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What’s the “Hudson Notice” process?
This is the process in which the California Teachers Association (CTA) provides an explanation of the basis for the fair share fee. CTA mails a packet to each fair share payer’s address which outlines all expenditures and provides the forms necessary to request a rebate. An arbitrator reviews all expenditures each year to determine which are related to collective bargaining and which are not. The percentage of those that are not related to collective bargaining (called “non-chargeable expenditures”) may be rebated to fair share payers who complete and return a rebate request by the deadline indicated in the Hudson mailing.
Where does all my dues money go?
Dues are a significant investment, but we believe well worth it. The union wheels are always turning behind the scenes to defend your contractual rights. And if you have a personal situation that requires union support, the "insurance" of union membership is significant.
Your dues establish membership in your local chapter & SBUT as well as the state and national organizations (California Teachers Association- CTA and the National Education Association- NEA).
Dues money pays for membership benefits such as liability insurance, legal protections outside the scope of the contract, and various economics benefits. But dues mostly pay for collective bargaining. Your contract (which includes salary schedule, benefits and other terms and conditions of your employment) must be negotiated with the district. If collective bargaining were not required, your salary, benefits, terms and conditions of employment would be solely at the discretion of your school district.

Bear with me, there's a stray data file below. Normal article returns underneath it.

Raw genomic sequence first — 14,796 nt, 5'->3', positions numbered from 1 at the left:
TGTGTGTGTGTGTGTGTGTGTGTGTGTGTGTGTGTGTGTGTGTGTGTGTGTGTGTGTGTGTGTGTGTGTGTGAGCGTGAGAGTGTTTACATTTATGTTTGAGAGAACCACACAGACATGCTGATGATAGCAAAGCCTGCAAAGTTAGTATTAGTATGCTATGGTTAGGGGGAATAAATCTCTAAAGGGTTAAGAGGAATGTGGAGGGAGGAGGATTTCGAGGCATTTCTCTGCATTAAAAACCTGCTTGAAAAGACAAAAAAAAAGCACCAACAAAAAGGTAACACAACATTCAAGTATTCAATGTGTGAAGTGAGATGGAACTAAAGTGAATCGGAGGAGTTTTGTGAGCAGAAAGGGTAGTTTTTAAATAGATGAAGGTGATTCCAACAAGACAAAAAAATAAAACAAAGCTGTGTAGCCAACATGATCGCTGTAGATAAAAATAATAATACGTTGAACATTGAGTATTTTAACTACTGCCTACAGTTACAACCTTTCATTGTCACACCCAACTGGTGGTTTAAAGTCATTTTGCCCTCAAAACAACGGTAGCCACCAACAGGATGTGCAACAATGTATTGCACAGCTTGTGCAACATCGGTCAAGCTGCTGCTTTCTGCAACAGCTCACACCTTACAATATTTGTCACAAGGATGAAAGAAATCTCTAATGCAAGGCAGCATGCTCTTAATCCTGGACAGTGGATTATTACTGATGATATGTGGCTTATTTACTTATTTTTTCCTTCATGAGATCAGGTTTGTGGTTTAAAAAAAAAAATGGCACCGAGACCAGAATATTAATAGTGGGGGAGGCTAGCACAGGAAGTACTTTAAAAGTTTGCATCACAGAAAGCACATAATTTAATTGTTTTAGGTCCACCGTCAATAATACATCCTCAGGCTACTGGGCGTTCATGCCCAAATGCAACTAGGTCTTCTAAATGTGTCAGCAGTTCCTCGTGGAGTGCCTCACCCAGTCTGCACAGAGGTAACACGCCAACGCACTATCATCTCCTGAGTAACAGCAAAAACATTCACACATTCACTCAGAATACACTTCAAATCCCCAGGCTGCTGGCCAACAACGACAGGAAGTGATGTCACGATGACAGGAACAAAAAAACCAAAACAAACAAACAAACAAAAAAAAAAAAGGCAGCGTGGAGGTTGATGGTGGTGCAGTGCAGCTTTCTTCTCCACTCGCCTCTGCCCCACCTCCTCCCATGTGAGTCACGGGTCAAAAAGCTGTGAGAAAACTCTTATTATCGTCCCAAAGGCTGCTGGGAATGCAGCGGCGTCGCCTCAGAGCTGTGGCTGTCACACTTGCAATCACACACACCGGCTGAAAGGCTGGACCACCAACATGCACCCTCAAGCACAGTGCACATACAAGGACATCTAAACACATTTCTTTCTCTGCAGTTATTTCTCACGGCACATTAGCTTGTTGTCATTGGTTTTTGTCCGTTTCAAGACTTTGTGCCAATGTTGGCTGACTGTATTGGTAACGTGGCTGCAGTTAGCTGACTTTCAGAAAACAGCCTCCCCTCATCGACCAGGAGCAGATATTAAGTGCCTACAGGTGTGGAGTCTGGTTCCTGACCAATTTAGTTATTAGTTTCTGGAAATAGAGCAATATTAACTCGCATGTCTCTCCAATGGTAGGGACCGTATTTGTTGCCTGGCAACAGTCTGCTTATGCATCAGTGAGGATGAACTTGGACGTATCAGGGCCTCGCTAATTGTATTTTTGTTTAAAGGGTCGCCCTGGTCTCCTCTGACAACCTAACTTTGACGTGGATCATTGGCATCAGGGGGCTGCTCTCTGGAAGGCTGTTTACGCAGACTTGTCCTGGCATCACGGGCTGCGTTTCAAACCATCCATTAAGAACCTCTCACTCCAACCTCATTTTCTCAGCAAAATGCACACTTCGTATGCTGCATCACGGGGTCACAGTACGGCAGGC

Supporting collective bargaining is a big undertaking. CTA & NEA keep up with all proposed and enacted legislation that affects public education, with statewide statistics for school districts, and with all issues affecting your job as an educator. Some folks object to CTA and NEA’s involvement in the political arena, but the fact is that politics play a major role in your job as an educator as we’ve seen in attempts to reduce your retirement benefits, vouchers, attacks on permanent status, and a whole myriad of issues over the years.
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Does the union use my dues to fund political campaigns?
Your local chapter has a separate political action fund, funded voluntarily, that members may contribute to in order to support campaigns for local issues (like school board elections and local bond elections). Your chapter’s PAC (Political Action Committee) with approval of chapter leadership, determines how those funds are spent. NEA has a separate political action fund, also funded voluntarily, for national campaigns. CTA uses a portion of its budget for state political action, based on the recommendations of the CTA State Council. CTA members may request that the portion of their dues that is designated for political action instead be directed into the general fund. Call the office for information.
I’m glad that CTA is actively involved in politics, but I don’t like some of the positions that have been taken in the past. How can my voice be heard?
CTA makes decisions about who to endorse for political offices and what position to take on ballot measures and pending legislation. These decisions are made through the CTA policy-making body—State Council. State Council meets in Los Angeles several times a year and has elected representatives from all over California. Any member can attend State Council, but only reps are permitted to vote.
What’s a grievance?
A grievance is a written statement by a member citing a specific section of the contract that has allegedly been violated or misapplied, and a statement of the redress requested. A grievance is directed towards the district. Bargaining unit members do not file grievances against each other or against members of CSEA-the classified union. If there is an issue that is not addressed in the contract, it is likely a “complaint,” which is handled through a district procedure.